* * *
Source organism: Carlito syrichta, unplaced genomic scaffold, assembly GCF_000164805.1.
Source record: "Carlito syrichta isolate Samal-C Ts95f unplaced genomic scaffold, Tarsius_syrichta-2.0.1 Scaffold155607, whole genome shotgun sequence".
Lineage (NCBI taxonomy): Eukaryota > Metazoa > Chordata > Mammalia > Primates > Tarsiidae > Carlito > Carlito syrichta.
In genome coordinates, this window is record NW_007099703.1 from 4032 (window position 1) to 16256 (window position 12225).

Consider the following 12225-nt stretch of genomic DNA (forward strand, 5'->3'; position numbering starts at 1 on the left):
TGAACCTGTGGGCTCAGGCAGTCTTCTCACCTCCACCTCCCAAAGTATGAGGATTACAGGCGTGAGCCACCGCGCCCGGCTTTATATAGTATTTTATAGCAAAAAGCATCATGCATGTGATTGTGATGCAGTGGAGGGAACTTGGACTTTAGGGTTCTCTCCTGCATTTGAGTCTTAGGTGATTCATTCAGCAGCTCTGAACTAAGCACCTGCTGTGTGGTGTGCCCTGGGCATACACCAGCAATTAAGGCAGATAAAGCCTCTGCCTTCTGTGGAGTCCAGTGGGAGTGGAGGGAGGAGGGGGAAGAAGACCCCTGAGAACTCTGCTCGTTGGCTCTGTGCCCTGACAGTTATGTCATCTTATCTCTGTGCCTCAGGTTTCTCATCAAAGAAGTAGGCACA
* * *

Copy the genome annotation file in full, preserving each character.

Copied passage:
Source organism: Carlito syrichta, unplaced genomic scaffold, assembly GCF_000164805.1.
Source record: "Carlito syrichta isolate Samal-C Ts95f unplaced genomic scaffold, Tarsius_syrichta-2.0.1 Scaffold155607, whole genome shotgun sequence".
Lineage (NCBI taxonomy): Eukaryota > Metazoa > Chordata > Mammalia > Primates > Tarsiidae > Carlito > Carlito syrichta.
In genome coordinates, this window is record NW_007099703.1 from 4032 (window position 1) to 16256 (window position 12225).

Consider the following 12225-nt stretch of genomic DNA (forward strand, 5'->3'; position numbering starts at 1 on the left):
TGAACCTGTGGGCTCAGGCAGTCTTCTCACCTCCACCTCCCAAAGTATGAGGATTACAGGCGTGAGCCACCGCGCCCGGCTTTATATAGTATTTTATAGCAAAAAGCATCATGCATGTGATTGTGATGCAGTGGAGGGAACTTGGACTTTAGGGTTCTCTCCTGCATTTGAGTCTTAGGTGATTCATTCAGCAGCTCTGAACTAAGCACCTGCTGTGTGGTGTGCCCTGGGCATACACCAGCAATTAAGGCAGATAAAGCCTCTGCCTTCTGTGGAGTCCAGTGGGAGTGGAGGGAGGAGGGGGAAGAAGACCCCTGAGAACTCTGCTCGTTGGCTCTGTGCCCTGACAGTTATGTCATCTTATCTCTGTGCCTCAGGTTTCTCATCAAAGAAGTAGGCACA